Babad Tanah Jawi (History of Java) evidences the existence of traditional (not religious) beliefs in a goddess of the Southern Ocean called Kanjeng Ratu Kidul since the fifteenth and sixteenth centuries.
Along the southern coast of Java, in places like Pareng Kusuma, Pelabuhan Ratu, and Cilacap, some people still believe in Ratu Kidul and make offerings on special occasions. At least three times a year, large crowds converge at Pareng Kusuma to witness the larung ceremony in which three palanquins containing offerings including batik cloth worn by the Sultan are taken to the ocean in ceremonial procession and submerged. Annually on the eve of the Javanese New Year (Sura) thousands gather on Pareng Kusuma Beach, and some make flower offerings. On the anniversary of the King’s ascension to the throne, the sacred Bedoyo Ketawang Dance is peformed annually before the kings in Java and symbolizes the meeting of the king with Kanjeng Ratu Kidul, who is believed to appear and mystically guide the dancers.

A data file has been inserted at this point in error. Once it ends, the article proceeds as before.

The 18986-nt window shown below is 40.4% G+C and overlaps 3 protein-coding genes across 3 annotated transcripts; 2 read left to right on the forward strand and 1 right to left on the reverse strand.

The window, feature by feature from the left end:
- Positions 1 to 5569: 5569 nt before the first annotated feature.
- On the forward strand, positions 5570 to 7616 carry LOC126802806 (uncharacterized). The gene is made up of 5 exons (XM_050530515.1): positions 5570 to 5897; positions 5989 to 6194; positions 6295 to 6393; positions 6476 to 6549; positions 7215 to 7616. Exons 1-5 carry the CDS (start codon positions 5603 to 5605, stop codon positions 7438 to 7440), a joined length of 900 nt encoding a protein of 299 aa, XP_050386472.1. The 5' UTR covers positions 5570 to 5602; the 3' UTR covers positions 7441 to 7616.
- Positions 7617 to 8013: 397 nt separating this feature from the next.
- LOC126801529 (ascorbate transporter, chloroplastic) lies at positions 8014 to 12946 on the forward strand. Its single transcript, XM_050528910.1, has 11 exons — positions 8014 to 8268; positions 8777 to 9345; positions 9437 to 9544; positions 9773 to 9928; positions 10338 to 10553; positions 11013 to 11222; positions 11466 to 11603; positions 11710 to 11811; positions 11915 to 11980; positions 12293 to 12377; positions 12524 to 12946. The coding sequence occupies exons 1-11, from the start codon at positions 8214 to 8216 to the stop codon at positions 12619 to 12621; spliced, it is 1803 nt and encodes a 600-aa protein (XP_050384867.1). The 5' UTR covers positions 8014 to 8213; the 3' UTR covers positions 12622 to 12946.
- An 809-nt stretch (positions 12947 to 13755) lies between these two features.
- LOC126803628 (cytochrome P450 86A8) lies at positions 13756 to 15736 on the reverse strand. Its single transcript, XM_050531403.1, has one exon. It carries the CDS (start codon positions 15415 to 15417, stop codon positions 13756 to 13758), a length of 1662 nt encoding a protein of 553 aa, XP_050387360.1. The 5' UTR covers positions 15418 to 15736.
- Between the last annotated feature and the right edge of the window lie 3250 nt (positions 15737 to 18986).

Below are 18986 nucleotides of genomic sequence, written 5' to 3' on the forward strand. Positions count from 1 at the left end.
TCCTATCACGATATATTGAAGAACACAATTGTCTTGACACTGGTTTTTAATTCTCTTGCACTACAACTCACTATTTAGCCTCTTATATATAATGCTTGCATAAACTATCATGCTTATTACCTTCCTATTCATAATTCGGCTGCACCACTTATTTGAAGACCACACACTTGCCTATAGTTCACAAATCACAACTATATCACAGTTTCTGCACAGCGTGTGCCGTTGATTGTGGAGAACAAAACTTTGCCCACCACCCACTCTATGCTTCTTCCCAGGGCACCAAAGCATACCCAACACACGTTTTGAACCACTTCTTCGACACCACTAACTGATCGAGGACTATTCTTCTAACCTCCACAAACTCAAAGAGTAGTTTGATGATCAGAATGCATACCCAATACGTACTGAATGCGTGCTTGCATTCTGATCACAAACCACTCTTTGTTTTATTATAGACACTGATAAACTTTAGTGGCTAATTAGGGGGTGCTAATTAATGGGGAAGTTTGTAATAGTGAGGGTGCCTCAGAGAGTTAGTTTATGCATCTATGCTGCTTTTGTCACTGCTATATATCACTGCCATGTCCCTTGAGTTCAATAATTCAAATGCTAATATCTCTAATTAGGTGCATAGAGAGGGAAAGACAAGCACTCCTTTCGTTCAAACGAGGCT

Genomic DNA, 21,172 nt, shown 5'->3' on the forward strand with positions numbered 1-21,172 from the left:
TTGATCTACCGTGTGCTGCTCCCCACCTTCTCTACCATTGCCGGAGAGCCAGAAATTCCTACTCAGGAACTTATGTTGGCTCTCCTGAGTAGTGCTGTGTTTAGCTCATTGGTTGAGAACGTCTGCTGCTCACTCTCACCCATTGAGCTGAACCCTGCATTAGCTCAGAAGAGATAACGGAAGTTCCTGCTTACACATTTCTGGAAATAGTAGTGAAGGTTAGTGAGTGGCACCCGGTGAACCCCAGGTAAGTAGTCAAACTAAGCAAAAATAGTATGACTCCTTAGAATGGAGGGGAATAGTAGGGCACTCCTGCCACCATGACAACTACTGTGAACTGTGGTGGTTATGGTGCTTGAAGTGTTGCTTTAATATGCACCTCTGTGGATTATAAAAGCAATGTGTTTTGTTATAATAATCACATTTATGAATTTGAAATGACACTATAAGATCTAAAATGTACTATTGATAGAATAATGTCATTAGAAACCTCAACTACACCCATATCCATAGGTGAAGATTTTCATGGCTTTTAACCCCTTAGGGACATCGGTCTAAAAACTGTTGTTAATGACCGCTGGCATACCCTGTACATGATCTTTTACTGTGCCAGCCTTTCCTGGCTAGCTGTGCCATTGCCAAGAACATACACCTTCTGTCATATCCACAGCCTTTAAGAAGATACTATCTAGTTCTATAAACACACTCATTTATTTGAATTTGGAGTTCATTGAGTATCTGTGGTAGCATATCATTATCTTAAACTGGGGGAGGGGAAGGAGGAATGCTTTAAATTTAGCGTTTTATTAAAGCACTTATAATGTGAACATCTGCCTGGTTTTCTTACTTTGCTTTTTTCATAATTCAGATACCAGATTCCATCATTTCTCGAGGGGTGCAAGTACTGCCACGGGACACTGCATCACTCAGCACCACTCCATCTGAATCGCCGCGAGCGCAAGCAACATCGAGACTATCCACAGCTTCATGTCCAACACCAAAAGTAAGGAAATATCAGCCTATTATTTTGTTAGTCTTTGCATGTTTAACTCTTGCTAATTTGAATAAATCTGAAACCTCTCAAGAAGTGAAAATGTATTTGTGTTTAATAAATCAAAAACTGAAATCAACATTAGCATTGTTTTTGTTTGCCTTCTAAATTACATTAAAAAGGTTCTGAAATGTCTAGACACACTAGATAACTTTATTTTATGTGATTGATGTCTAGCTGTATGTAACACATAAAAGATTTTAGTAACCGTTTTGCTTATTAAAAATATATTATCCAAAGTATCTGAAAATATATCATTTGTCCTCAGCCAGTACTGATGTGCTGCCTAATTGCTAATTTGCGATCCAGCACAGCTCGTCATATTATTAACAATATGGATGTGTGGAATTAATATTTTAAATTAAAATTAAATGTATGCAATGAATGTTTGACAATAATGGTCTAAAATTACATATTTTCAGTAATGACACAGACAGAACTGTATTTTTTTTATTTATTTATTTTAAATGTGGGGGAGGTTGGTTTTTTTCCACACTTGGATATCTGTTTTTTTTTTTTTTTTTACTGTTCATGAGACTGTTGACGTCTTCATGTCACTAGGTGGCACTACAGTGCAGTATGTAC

The goddess is depicted as an exceptionally beautiful woman dressed in greenish cloth, residing on the ocean floor with her many servants. Out of respect for the goddess, wearing green is still considered taboo for visitors to the south coast of Java. Ratu Kidul is believed to be a spiritual being who provides guidance to leaders, while her servants may also inflict punishments in the form of natural disasters if leaders neglect to perform noble actions for the benefit and welfare of the people. There are various legends about the origin of Kanjeng Ratu Kidul. She exists on the subtle plane and is approached through meditation and spiritual practices.
Dr. Budya Pradipta, Emeritus Faculty of Cultural Science, University of Indonesia, Interview, 29/08/09.